Visitors to CFPList.com, the call for papers website run by URI English Ph.D. students Derick Ariyam and Michael Becker, will find a clean, innovative way to search calls for papers, conference information, writing awards, and calls for chapters and articles. The site’s organization and streamlined, user-friendly interface distinguishes it from other CFP sites. On it, scholars can search by the three criteria Becker and Ariyam use to structure the site: time (date), location, and topic. Ariyam and Becker saw the need for an easily navigable CFP database that was designed differently. As for that clean look, Ariyam explains, “To begin, I wanted a minimalist aesthetic that would allow people to see key things, like dates, right away. I wanted it to be responsive and quick.” Becker adds that he was blown away by the prototype’s clean style because he “had this idea of what the tools could be like, but hadn’t yet given much thought to the minimalist, organized, readable structure of the site. We talked about the color choices—green, purple, and orange—for the color-coding of the standardization of the site.”
The two realized that there weren’t many existing sources for finding calls for papers and that theses sources often had limited search tools. Ariyam says, “I thought of taking on building something… I talked to Mike and it was funny because Mike had the exact same ideas.” That’s when things really started to take off. Ariyam created a prototype website based on his ideas and asked Becker for feedback. Becker recalls that “Derick had asked me to critique the [prototype] site and I wrote a three or four page email— I got so into it. I was scared that Derick would never speak to me again because I had just given him this in-depth critique of a little side project, but when Derick’s response was ‘let’s do this—I like these ideas,’ I knew this was something that could go really far because the people with the right skill sets to compliment one another were getting together.”
Becker’s favorite feature of the site is its map that allows scholars to find CFPs by location, but Ariyam’s is the automation of it because “someone can just go to the site and submit and edit their post. Emails are sent and then all Mike has to do is click an ‘approve button’ to complete the process.” The ease of using the site has helped it generate wide, international attention. “Many of our CFPs are now for events outside of the US,” notes Ariyam, a surprising development that pleases both of them.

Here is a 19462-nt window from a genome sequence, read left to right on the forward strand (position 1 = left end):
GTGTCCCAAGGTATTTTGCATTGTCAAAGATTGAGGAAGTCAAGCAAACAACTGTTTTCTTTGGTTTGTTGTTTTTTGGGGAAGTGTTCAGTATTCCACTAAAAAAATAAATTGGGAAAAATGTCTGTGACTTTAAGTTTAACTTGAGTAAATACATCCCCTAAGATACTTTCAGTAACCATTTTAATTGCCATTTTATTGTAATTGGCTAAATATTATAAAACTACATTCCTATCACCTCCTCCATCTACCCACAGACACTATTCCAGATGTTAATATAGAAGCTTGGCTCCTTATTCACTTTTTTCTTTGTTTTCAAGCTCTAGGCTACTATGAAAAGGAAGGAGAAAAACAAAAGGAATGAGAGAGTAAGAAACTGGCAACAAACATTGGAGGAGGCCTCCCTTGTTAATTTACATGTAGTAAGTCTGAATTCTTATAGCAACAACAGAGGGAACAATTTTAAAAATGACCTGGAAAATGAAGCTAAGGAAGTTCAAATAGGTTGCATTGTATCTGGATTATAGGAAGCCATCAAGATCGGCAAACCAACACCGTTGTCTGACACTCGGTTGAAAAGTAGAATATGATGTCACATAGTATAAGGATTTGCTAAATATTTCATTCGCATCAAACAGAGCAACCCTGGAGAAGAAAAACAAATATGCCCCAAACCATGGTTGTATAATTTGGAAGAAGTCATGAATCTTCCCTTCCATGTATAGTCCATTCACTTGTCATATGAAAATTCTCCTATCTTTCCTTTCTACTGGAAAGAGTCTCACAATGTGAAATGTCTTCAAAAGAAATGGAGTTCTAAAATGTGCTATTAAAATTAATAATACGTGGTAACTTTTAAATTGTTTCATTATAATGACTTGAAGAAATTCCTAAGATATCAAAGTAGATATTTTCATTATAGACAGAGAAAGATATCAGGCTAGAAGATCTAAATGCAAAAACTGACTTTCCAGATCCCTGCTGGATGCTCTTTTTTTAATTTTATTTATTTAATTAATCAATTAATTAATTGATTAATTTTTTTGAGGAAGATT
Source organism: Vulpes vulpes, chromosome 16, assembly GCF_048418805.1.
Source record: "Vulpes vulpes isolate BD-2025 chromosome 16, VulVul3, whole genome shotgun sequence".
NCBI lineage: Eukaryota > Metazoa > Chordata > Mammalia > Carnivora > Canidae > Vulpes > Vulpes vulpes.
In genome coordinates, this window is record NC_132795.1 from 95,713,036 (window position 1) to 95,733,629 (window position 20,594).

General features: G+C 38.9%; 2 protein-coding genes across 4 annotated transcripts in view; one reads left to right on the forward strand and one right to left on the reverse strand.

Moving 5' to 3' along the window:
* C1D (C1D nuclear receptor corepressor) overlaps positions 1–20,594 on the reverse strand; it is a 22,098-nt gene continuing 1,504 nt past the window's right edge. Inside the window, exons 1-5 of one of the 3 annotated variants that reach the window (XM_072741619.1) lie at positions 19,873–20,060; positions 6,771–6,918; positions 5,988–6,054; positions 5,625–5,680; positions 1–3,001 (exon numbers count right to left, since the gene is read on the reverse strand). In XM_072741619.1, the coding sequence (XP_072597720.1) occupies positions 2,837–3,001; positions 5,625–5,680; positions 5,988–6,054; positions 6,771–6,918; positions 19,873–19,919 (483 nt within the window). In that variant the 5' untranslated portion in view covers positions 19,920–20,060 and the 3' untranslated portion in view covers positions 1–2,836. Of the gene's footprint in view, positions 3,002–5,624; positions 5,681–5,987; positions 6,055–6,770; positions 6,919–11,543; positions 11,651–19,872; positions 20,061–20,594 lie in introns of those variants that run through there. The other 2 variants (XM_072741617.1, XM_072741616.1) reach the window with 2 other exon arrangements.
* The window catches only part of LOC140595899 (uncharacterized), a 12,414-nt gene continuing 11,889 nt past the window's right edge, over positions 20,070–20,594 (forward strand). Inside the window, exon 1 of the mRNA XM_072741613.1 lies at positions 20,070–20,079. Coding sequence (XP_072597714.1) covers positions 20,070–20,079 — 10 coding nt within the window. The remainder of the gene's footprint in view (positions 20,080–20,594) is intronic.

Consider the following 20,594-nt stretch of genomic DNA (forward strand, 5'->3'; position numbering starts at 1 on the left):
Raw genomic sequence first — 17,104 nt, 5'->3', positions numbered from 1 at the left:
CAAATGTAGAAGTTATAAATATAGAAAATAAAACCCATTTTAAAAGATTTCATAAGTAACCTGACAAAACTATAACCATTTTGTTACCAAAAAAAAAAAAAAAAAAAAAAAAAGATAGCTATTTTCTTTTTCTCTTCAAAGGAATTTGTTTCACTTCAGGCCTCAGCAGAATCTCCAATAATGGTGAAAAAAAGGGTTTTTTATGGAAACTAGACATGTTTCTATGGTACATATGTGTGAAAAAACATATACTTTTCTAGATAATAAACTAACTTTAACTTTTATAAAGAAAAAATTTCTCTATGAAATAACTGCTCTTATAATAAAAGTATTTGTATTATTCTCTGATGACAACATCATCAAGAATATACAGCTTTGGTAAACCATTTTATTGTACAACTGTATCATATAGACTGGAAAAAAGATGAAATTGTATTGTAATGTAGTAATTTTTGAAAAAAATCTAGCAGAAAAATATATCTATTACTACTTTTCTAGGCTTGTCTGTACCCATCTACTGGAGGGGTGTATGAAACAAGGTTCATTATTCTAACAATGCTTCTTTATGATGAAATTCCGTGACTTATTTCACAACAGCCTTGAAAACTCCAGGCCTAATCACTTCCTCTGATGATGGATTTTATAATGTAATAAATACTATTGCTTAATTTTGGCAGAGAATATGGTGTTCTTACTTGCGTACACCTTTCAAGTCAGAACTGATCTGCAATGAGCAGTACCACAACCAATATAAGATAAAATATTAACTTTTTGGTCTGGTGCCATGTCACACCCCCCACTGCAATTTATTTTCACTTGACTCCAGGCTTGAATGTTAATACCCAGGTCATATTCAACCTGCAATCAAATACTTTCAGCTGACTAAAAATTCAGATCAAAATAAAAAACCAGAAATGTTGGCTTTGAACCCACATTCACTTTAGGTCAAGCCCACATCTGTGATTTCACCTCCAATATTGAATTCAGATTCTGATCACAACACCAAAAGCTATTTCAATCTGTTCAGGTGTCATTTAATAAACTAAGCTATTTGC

Becker says, “I remember my excitement the first time we had one pin on each of the major continents. We hopped overseas to Europe really quickly, and then there were quite a few listings in the Middle East, Japan, and China. Australia took a while. For me, that spread was a really pleasant surprise. At one point, I think it was in the first year, we had a lot of CFPs from Poland and somebody got in touch with us to say, ‘This is really wonderful. It’s difficult to promote a conference here.’ The people who cheer us on are wonderful.”
Another surprise has been the site’s ability to reach outside of the humanities: it has garnered attention from the sciences, as well as engineering, computer programming, politics, fashion, and other fields. “In that sense,” says Becker, “we’re at this moment when we have to look at our categories again because the original vision we both shared under-anticipated the desire of people working outside of the humanities to use our tools.”
By request, Becker offers some tips for successful collaboration: “There was something about our working style where we could be absolutely 100% honest and it wasn’t threatening. So, I guess, be honest, know what your skill sets are (and what they aren’t), and be patient while looking for the people who compliment your skills.”
You can find their website at cfplist.com.